SIM Swapping (SIM hijacking or SIM hacking) is rapidly becoming the biggest threat to mobile service providers and mobile users alike. Through this technique, a fraudster can obtain the original SIM card of the victim’s number by trapping the operator and perform all kinds of frauds such as performing transactions or distributing malware along with stealing sensitive private and financial data of the user.
In 2018 and 2019, there was a sudden surge in SIM swapping attacks, for instance, authorities in California arrested a man for carrying out a SIM Swapping attack and stealing millions of dollars from the victim after hacking their SIM card.
However, Europol has certainly identified the seriousness of this threat and Operation Quinientos Dusim and Operation Smart Cash are proof of this. Reportedly, law enforcement agencies across Europe, primarily from Romania, Spain, and Austria with the support of Europol have arrested a large number of SIM swappers operating in Europe.
Under Operation Quinientos Dusim, Policía Nacional (Spanish National Police), Guardia Civil (Spanish Civil Guard), and Europol’s European Cybercrime Centre investigators collectively targeted suspected SIM swappers in Spain, who were supposedly members of a large-scale hacking group.
This group had stolen more than €3 million through SIM swapping attacks. During the operation, 12 suspects were arrested from Benidorm, 1 from Valladolid, and 5 from Granada.
Under the Operation Smart Cash, law enforcement authorities in Austria and Romania arrested 14 suspected members of another gang involved in SIM swapping. The group comprises of individuals aged between 22 and 52 who hail from Romania, Italy, Colombia, and Spain. This group has so far conducted 100 attacks and stolen between €6,000 and €137,000 from different bank accounts of victims.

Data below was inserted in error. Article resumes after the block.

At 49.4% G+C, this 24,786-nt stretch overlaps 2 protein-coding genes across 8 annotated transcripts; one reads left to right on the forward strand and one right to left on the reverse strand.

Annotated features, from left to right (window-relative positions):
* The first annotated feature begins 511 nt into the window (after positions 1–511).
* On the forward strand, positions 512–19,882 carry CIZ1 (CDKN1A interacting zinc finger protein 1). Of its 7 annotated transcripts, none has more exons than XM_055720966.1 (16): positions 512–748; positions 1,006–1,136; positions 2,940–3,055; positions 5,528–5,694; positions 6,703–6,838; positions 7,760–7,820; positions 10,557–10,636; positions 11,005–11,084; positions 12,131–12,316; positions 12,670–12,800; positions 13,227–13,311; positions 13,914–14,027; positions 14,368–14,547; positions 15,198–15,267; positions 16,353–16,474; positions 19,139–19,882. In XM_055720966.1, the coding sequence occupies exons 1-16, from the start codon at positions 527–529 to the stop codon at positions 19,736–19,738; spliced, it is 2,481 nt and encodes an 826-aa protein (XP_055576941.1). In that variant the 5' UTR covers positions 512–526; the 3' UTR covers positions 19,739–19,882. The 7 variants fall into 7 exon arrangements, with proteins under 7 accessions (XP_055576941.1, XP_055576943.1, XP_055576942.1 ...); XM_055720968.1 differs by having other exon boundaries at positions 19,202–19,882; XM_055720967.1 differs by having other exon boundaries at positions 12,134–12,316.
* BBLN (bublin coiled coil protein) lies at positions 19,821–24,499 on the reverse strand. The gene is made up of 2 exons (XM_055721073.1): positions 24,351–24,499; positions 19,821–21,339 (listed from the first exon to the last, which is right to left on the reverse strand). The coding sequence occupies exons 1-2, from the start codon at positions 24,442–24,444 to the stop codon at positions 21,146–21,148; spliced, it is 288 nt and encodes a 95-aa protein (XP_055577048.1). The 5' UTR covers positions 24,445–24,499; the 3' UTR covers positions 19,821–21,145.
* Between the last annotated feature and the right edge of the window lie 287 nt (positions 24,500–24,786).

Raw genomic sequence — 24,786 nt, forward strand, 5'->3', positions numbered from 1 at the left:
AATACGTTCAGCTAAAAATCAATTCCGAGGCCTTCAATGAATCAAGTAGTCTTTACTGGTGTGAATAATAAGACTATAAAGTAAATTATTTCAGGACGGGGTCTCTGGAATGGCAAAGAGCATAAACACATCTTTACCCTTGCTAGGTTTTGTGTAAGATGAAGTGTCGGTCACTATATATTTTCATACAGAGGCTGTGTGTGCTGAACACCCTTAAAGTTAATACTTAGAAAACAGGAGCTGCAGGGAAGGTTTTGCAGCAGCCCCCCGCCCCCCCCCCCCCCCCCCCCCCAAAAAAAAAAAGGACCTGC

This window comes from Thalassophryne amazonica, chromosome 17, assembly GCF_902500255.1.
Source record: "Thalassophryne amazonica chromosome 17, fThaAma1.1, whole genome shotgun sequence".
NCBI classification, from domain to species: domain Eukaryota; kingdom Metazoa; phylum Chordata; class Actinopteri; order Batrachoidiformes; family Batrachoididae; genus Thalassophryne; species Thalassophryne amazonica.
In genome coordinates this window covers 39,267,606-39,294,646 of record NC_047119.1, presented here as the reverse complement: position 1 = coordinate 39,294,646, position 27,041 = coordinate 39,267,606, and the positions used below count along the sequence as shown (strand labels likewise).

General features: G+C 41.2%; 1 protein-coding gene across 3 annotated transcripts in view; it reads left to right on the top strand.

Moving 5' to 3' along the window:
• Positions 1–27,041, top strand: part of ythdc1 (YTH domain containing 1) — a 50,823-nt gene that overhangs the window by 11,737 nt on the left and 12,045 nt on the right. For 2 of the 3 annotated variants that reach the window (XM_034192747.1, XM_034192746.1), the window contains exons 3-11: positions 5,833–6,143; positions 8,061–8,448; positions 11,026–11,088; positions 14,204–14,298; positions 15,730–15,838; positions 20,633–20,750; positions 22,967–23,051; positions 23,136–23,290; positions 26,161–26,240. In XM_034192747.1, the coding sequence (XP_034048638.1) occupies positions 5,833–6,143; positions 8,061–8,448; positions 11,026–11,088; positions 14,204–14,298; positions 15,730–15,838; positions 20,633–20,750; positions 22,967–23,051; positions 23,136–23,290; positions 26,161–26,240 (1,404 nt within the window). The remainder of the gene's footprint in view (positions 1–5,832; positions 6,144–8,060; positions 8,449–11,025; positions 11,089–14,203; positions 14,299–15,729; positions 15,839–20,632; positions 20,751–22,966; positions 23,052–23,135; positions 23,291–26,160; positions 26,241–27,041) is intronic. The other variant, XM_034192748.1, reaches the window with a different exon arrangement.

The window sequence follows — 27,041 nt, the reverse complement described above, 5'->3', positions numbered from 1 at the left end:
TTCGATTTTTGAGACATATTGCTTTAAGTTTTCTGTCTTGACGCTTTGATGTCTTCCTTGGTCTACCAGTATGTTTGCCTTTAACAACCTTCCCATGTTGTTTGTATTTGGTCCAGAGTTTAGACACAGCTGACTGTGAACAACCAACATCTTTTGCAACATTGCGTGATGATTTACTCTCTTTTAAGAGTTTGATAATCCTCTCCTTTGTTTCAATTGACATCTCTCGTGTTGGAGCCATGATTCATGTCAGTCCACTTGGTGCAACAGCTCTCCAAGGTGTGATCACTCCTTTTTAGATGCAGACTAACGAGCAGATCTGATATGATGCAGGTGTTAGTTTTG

The SIM swappers utilized a relatively straightforward technique to fulfill their malicious tasks. They obtained the online banking credentials of their victims using hacking tools like banking Trojan. After obtaining the credentials, they contacted the victim’s mobile service provider and requested a duplicate SIM card of the same number the victim was using by providing fake documents.
This enabled them to carry out transactions since 2FA authentication requires the user to enter a security code sent to the mobile phone number, which the attacker could easily access. Attackers could transfer money from the victim’s accounts conveniently as they had the security code, and the entire process was complete within 2 hours only, which is why the victim couldn’t even detect anything.
The money was then transferred between money mule accounts. Austrian and Romanian SIM swappers employed the same technique but the used ATMs to withdraw cash using a mobile app instead of a payment card.
“Fraudsters are always coming up with new ways to steal money from the accounts of unsuspecting victims. Although seemingly innocuous, SIM swapping robs victims of more than just their phones: SIM highjackers can empty your bank account in a matter of hours. Law enforcement is gearing up against this threat, with coordinated actions happening across Europe,” said Fernando Ruiz, acting Head of Europol’s European Cybercrime Centre.
Remember, SIM swapping can be prevented if you add a PIN code to your smartphone account. But, the process of doing so is different for every carrier, so you need to contact the related carrier in order to do it. You may also set up a verbal password to further complicate the verification process.